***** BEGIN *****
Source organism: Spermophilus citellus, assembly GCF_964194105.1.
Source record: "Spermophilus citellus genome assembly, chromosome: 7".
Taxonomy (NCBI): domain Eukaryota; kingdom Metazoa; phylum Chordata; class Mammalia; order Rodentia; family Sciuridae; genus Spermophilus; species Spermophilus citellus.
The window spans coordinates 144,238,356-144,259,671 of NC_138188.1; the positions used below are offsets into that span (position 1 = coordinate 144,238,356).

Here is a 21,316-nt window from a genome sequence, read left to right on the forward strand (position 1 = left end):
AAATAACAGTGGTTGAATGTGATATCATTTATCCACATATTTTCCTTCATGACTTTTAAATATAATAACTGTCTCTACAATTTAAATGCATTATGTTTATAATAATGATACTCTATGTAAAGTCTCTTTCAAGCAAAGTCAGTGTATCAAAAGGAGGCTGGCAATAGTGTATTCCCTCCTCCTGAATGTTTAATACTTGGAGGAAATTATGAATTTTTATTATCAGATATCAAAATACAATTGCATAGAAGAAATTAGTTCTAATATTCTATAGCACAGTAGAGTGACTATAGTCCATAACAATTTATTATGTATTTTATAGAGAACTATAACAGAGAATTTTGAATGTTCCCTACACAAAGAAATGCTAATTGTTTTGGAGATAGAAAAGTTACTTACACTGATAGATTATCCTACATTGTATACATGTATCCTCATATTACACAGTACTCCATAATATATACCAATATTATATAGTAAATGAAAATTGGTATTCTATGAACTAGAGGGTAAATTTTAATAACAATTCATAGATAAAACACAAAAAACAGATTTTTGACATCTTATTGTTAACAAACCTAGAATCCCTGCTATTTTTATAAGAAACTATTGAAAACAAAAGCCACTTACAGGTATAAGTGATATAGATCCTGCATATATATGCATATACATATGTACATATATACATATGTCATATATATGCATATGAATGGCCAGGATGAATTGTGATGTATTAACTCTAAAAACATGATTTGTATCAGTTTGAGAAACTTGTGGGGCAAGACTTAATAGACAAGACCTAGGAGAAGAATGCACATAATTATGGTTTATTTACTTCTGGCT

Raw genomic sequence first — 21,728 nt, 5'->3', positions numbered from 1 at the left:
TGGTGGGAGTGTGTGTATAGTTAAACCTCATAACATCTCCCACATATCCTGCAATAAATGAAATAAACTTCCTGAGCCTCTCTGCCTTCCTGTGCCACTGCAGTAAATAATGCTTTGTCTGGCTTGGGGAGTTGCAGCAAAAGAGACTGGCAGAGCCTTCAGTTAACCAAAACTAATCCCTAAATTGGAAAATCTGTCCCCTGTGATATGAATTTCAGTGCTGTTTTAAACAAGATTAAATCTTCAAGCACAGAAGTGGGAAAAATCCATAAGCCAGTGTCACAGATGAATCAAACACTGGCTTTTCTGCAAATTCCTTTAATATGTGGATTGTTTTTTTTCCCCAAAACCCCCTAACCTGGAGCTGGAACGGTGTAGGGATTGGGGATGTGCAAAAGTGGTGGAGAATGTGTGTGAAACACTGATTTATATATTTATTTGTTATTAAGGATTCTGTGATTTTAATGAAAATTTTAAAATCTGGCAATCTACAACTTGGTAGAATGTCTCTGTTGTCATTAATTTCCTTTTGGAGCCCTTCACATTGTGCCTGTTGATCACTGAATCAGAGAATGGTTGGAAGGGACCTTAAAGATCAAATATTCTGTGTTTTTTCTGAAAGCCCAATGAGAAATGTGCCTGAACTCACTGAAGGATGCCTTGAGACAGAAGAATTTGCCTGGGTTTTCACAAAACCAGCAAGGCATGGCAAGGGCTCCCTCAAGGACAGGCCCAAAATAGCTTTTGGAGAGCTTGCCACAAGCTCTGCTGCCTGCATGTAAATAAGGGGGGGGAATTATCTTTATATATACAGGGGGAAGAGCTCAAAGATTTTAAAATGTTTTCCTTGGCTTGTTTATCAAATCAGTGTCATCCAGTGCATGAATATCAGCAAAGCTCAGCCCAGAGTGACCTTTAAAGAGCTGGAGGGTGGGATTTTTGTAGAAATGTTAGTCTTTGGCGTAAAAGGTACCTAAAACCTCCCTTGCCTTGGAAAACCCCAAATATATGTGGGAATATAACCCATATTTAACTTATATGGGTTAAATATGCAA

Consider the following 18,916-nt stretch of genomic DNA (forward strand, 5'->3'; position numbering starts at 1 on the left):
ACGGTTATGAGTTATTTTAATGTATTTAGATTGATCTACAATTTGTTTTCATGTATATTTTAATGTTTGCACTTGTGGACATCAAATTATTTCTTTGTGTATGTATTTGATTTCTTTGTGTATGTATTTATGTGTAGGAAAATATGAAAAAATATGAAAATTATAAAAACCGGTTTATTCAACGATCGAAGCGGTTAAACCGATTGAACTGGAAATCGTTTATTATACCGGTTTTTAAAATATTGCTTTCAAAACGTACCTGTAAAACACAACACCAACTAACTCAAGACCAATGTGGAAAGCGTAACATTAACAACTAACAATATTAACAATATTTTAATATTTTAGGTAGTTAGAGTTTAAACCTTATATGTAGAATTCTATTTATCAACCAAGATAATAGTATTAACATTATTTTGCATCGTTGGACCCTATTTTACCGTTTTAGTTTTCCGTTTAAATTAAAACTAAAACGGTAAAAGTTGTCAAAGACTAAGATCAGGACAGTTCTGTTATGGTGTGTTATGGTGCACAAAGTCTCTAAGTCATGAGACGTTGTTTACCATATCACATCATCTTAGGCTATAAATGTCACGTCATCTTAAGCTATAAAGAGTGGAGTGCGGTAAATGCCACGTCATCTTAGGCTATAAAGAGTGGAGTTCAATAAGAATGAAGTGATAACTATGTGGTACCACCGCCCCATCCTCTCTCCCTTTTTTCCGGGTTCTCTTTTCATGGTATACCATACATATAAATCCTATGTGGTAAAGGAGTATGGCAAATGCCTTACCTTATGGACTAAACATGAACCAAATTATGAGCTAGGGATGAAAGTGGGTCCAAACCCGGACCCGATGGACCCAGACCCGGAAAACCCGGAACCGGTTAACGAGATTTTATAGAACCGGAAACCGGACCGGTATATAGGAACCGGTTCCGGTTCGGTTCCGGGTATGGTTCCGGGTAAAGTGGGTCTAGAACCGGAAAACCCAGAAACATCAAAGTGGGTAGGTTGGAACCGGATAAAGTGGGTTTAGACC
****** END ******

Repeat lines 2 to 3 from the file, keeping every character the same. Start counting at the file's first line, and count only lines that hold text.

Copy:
Source record: "Spermophilus citellus genome assembly, chromosome: 7".
Taxonomy (NCBI): domain Eukaryota; kingdom Metazoa; phylum Chordata; class Mammalia; order Rodentia; family Sciuridae; genus Spermophilus; species Spermophilus citellus.